Xolani Luvuno - Overcoming Adversity


Hollywoodbets sat down with Comrades 2018 finisher Xolani Luvuno. He shared his story of triumph despite challenges, and how he developed a love for running even though he lost one of his legs to bone cancer. 

Xolani went on to finish The Ultimate Human Race while on crutches, and his achievement has inspired a nation to overlook their excuses and push themselves. 

Can you tell us a bit more of yourself where are you from?

I was born in the Eastern Cape close to Port Elizabeth in a rural area called Peddie. I spent too much time on the streets. I got into trouble, and I even went to prison. After living on the streets for a long time I found out I have bone cancer so they had to cut off my leg. The doctor said that the cancer could spread to the rest of my body, and I thought “Maybe I am dying so it’s better to cut off the leg”.


So after that I moved away from the Eastern Cape because of my situation living with one leg. See  I used to be a bully, but now those guys were bullying me.

So that made me change and I went to Durban where I spent maybe a few weeks before I found other problems living on the streets there. That was the life I used to live.


I was observing your spirit in the race, your energy. You kept going and going, you never stopped. What inspired that?

It’s the fans, the crowd. I’ve never seen fans like that! For example the guys wearing the T-shirts from Hollywoodbets, when I reached that halfway point. When I came to that point I heard screaming. I felt like Ronaldo! It made me feel like a champ, and the number one was just behind me so I saw him and I saw the helicopter. I thought maybe they thought I was number one, because they didn’t understand my situation, so I felt like a champion that weekend!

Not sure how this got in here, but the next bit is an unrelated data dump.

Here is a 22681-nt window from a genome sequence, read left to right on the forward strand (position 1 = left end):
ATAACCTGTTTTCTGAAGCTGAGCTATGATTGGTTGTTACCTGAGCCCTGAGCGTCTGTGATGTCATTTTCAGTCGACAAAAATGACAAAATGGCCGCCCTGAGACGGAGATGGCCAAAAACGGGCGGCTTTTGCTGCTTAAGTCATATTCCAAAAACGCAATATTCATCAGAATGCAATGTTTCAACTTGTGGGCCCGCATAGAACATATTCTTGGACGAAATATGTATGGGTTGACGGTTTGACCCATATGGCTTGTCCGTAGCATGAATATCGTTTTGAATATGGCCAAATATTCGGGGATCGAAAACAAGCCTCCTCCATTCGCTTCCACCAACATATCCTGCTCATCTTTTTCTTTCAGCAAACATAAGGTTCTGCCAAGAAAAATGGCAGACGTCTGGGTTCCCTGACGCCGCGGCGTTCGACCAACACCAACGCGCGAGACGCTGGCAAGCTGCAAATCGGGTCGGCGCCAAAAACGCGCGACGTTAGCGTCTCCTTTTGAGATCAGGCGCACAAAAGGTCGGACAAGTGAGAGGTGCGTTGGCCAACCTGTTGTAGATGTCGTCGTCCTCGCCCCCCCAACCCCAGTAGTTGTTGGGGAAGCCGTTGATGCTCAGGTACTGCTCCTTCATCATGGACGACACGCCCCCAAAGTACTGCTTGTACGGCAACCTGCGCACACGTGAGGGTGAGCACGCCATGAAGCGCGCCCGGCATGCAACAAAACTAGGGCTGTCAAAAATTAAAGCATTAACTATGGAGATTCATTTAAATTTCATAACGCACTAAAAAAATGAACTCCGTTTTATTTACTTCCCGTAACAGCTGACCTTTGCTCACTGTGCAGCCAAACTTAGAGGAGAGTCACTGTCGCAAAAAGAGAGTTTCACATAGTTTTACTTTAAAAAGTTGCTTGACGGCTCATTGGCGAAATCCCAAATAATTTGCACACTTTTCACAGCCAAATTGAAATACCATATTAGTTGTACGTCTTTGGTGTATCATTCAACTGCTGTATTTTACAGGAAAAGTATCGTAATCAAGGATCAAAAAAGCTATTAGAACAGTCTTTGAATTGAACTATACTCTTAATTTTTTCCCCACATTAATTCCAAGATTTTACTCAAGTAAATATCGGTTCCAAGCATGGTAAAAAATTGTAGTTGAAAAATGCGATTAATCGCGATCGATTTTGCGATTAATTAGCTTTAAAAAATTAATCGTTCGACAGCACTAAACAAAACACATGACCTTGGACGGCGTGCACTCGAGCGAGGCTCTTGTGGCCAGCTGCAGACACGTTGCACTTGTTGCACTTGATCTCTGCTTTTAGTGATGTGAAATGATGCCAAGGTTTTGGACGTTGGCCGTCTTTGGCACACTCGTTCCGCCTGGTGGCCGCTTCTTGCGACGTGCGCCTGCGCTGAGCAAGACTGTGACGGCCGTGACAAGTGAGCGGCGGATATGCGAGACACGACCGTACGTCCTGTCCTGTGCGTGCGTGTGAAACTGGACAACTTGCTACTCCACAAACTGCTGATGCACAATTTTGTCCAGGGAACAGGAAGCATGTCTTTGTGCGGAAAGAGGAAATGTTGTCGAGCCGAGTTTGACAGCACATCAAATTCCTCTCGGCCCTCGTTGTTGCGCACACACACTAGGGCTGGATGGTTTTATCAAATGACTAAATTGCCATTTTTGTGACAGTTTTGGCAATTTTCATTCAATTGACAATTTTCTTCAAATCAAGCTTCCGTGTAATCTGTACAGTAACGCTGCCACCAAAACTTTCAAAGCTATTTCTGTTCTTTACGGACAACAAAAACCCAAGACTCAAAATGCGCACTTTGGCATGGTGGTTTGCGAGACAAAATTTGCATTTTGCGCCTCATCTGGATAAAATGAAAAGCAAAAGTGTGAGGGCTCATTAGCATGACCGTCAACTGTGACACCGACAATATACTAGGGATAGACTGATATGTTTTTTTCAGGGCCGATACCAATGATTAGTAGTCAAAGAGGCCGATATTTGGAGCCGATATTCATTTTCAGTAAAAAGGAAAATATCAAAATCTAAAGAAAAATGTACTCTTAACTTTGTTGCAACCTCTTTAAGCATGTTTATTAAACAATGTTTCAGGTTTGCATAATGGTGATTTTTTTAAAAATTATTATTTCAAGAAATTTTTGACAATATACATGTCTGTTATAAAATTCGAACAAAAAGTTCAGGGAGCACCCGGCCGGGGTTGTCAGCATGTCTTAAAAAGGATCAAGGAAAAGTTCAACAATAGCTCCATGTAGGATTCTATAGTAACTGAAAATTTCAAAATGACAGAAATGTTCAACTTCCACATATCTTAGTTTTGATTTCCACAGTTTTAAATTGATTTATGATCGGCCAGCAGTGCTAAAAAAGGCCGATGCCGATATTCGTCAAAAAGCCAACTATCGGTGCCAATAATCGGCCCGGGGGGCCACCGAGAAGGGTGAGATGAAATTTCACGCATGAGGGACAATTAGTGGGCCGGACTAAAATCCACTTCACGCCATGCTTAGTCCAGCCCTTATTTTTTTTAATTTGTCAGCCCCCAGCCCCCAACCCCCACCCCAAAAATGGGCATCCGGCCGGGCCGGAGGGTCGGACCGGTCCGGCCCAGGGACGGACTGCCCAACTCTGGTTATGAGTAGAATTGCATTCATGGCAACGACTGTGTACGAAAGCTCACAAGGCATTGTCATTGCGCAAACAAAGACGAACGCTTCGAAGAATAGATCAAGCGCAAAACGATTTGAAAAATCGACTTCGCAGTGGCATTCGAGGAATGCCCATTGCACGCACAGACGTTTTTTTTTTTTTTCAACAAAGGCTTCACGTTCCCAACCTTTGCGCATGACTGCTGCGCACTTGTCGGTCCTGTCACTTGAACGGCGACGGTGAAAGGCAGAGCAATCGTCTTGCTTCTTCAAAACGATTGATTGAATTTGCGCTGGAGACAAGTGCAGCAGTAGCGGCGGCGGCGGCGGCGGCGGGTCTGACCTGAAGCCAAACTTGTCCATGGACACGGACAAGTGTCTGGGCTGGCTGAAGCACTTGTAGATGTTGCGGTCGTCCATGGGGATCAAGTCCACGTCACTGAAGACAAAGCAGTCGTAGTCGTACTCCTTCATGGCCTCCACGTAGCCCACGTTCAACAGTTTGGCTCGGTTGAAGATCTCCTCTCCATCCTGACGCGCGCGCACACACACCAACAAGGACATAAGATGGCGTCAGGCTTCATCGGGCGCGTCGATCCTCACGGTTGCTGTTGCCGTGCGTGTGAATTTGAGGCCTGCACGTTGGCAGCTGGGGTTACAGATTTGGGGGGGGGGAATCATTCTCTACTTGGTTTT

What was the most unexpected thing that happened after the race? 

I didn’t expect anything as I was going to do Comrades for myself. My coach told me that I won’t get a medal, so I told myself that I'm going to do it for fun and finish in time before cut off. But the thing I wished for was to get a Comrades Marathon medal to add to my collection as I didn't make it in the cut off time. But Mr. Hein made that dream come true and when I finished he handed me a medal that had my name engraved on it - Xolani 2018, so I felt really special.

What inspired and pushed you to tackle The Ultimate Human Race?

Before Mr Hein, found me on the street, I knew of a guy who has one leg who walked to Cape Town. I said to myself if he walked to Cape Town I also shouldn't have a problem walking there.

But then I thought let me do better, we have a running club here so let me run. I started running in 2016.

I wanted to get myself off of alcohol and at the running club they didn’t like alcohol. They told me I can’t remove a problem with another problem, alcohol is another problem. So when I got drunk then I felt stupid and I ended up realising I must keep myself busy on weekends because I know Monday to Friday I am working but Saturday and Sunday it’s all the parties in Mamelodi where I was staying at the time.

I kept myself busy so I can go into the race in a better condition because I knew if I run every day 20km or 10km and I also run on the weekend I’ll feel tired and I'll sleep. And Sundays I used to prepare for work. This was my first job because I used to beg before that.